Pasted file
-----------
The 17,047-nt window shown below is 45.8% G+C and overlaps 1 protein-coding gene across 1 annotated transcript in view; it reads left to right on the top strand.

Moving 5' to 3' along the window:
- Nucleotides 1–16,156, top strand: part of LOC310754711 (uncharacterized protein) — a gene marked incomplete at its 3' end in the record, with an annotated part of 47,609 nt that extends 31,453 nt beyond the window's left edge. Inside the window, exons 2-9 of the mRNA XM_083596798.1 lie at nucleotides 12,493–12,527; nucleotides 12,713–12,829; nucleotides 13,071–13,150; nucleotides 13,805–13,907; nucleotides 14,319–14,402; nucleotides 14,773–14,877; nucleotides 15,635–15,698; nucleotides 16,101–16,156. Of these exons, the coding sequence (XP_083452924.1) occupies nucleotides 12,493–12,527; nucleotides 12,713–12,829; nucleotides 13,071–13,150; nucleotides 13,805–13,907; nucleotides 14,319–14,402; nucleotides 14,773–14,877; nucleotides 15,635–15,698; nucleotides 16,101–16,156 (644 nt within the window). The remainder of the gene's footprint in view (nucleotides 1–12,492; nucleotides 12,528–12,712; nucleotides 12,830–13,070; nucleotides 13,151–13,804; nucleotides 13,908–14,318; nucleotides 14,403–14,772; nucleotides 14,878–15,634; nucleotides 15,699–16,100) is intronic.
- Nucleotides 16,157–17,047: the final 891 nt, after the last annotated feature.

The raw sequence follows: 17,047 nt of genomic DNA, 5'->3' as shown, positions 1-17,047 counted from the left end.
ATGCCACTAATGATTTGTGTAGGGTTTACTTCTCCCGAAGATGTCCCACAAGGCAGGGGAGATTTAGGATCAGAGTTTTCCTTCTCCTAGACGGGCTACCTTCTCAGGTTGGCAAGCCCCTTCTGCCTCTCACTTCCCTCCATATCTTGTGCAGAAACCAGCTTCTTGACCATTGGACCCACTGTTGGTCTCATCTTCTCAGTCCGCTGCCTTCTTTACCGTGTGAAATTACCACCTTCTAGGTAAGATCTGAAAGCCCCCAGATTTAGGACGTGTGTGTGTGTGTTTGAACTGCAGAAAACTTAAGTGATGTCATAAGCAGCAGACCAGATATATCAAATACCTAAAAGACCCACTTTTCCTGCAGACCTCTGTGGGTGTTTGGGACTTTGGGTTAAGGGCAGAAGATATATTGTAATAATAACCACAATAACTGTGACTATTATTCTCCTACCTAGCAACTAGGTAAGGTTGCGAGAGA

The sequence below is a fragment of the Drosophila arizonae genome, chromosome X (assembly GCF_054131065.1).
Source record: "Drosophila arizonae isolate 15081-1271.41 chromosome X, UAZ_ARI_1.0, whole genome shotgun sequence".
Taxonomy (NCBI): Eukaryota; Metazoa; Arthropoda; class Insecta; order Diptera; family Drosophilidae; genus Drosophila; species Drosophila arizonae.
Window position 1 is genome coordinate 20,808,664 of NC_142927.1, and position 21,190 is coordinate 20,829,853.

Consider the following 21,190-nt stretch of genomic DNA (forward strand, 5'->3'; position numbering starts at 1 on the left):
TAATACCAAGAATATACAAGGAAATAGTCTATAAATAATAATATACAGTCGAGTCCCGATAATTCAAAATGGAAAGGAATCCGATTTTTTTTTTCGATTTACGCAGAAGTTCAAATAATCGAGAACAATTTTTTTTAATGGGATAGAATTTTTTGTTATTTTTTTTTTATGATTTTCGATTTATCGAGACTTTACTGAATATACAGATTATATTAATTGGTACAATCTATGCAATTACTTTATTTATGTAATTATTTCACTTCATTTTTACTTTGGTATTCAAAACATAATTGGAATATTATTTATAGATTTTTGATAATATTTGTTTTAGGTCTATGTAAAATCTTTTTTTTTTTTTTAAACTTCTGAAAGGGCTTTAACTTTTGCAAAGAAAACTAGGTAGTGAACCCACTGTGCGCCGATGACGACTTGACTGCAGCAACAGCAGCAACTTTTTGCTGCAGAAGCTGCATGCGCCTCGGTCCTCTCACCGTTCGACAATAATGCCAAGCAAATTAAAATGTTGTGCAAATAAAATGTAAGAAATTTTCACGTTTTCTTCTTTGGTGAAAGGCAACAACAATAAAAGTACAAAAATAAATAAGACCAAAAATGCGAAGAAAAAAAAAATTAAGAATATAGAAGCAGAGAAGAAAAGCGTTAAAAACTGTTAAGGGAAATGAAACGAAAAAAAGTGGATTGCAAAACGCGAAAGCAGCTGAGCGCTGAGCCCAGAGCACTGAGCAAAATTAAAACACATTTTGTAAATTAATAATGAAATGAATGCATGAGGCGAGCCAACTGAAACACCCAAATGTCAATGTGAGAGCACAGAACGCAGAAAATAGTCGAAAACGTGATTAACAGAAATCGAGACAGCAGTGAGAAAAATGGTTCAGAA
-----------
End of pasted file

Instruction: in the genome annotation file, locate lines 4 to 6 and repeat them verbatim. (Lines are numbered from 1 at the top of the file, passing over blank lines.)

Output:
- Nucleotides 16,157–17,047: the final 891 nt, after the last annotated feature.

The raw sequence follows: 17,047 nt of genomic DNA, 5'->3' as shown, positions 1-17,047 counted from the left end.
ATGCCACTAATGATTTGTGTAGGGTTTACTTCTCCCGAAGATGTCCCACAAGGCAGGGGAGATTTAGGATCAGAGTTTTCCTTCTCCTAGACGGGCTACCTTCTCAGGTTGGCAAGCCCCTTCTGCCTCTCACTTCCCTCCATATCTTGTGCAGAAACCAGCTTCTTGACCATTGGACCCACTGTTGGTCTCATCTTCTCAGTCCGCTGCCTTCTTTACCGTGTGAAATTACCACCTTCTAGGTAAGATCTGAAAGCCCCCAGATTTAGGACGTGTGTGTGTGTGTTTGAACTGCAGAAAACTTAAGTGATGTCATAAGCAGCAGACCAGATATATCAAATACCTAAAAGACCCACTTTTCCTGCAGACCTCTGTGGGTGTTTGGGACTTTGGGTTAAGGGCAGAAGATATATTGTAATAATAACCACAATAACTGTGACTATTATTCTCCTACCTAGCAACTAGGTAAGGTTGCGAGAGA